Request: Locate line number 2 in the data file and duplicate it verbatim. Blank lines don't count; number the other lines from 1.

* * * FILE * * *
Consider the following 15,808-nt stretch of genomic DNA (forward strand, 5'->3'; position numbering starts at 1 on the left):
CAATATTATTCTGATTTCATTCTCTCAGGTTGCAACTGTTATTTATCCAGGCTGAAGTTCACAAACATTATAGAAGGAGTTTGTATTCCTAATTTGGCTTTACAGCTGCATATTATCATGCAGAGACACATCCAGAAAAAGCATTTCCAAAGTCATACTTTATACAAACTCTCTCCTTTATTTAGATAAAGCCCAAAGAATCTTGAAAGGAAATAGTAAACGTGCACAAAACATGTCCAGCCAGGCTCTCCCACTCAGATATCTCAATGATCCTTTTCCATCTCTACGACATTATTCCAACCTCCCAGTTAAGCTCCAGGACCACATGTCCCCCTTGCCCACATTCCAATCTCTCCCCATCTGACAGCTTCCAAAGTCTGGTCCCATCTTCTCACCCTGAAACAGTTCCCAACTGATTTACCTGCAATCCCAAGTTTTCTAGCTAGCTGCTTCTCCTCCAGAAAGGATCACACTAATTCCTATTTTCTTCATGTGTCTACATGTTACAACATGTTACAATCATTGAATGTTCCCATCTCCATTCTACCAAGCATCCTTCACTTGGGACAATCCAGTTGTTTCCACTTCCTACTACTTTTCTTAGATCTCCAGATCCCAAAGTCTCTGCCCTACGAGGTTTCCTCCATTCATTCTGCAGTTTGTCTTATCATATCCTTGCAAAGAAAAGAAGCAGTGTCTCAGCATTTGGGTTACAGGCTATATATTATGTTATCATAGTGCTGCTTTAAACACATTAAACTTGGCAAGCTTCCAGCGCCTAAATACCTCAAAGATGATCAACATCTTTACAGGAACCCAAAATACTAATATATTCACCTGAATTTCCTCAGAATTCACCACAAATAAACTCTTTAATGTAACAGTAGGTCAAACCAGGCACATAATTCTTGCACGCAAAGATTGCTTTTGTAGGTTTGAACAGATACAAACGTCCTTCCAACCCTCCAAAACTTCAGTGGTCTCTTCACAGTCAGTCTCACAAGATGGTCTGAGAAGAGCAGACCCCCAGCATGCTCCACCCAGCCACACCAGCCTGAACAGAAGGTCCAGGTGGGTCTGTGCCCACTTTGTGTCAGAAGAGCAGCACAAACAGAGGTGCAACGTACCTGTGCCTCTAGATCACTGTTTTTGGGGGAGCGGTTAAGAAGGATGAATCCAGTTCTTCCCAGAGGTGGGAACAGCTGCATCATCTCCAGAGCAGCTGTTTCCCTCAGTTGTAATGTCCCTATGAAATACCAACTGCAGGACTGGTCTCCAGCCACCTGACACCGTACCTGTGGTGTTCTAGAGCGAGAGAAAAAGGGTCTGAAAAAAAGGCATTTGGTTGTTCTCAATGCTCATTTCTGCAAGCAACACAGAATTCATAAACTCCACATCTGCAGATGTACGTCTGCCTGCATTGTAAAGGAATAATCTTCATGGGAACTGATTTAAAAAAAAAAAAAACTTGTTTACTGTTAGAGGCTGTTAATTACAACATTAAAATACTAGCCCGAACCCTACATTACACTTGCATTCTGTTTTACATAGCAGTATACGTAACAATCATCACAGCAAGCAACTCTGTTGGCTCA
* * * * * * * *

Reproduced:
CAATATTATTCTGATTTCATTCTCTCAGGTTGCAACTGTTATTTATCCAGGCTGAAGTTCACAAACATTATAGAAGGAGTTTGTATTCCTAATTTGGCTTTACAGCTGCATATTATCATGCAGAGACACATCCAGAAAAAGCATTTCCAAAGTCATACTTTATACAAACTCTCTCCTTTATTTAGATAAAGCCCAAAGAATCTTGAAAGGAAATAGTAAACGTGCACAAAACATGTCCAGCCAGGCTCTCCCACTCAGATATCTCAATGATCCTTTTCCATCTCTACGACATTATTCCAACCTCCCAGTTAAGCTCCAGGACCACATGTCCCCCTTGCCCACATTCCAATCTCTCCCCATCTGACAGCTTCCAAAGTCTGGTCCCATCTTCTCACCCTGAAACAGTTCCCAACTGATTTACCTGCAATCCCAAGTTTTCTAGCTAGCTGCTTCTCCTCCAGAAAGGATCACACTAATTCCTATTTTCTTCATGTGTCTACATGTTACAACATGTTACAATCATTGAATGTTCCCATCTCCATTCTACCAAGCATCCTTCACTTGGGACAATCCAGTTGTTTCCACTTCCTACTACTTTTCTTAGATCTCCAGATCCCAAAGTCTCTGCCCTACGAGGTTTCCTCCATTCATTCTGCAGTTTGTCTTATCATATCCTTGCAAAGAAAAGAAGCAGTGTCTCAGCATTTGGGTTACAGGCTATATATTATGTTATCATAGTGCTGCTTTAAACACATTAAACTTGGCAAGCTTCCAGCGCCTAAATACCTCAAAGATGATCAACATCTTTACAGGAACCCAAAATACTAATATATTCACCTGAATTTCCTCAGAATTCACCACAAATAAACTCTTTAATGTAACAGTAGGTCAAACCAGGCACATAATTCTTGCACGCAAAGATTGCTTTTGTAGGTTTGAACAGATACAAACGTCCTTCCAACCCTCCAAAACTTCAGTGGTCTCTTCACAGTCAGTCTCACAAGATGGTCTGAGAAGAGCAGACCCCCAGCATGCTCCACCCAGCCACACCAGCCTGAACAGAAGGTCCAGGTGGGTCTGTGCCCACTTTGTGTCAGAAGAGCAGCACAAACAGAGGTGCAACGTACCTGTGCCTCTAGATCACTGTTTTTGGGGGAGCGGTTAAGAAGGATGAATCCAGTTCTTCCCAGAGGTGGGAACAGCTGCATCATCTCCAGAGCAGCTGTTTCCCTCAGTTGTAATGTCCCTATGAAATACCAACTGCAGGACTGGTCTCCAGCCACCTGACACCGTACCTGTGGTGTTCTAGAGCGAGAGAAAAAGGGTCTGAAAAAAAGGCATTTGGTTGTTCTCAATGCTCATTTCTGCAAGCAACACAGAATTCATAAACTCCACATCTGCAGATGTACGTCTGCCTGCATTGTAAAGGAATAATCTTCATGGGAACTGATTTAAAAAAAAAAAAAACTTGTTTACTGTTAGAGGCTGTTAATTACAACATTAAAATACTAGCCCGAACCCTACATTACACTTGCATTCTGTTTTACATAGCAGTATACGTAACAATCATCACAGCAAGCAACTCTGTTGGCTCA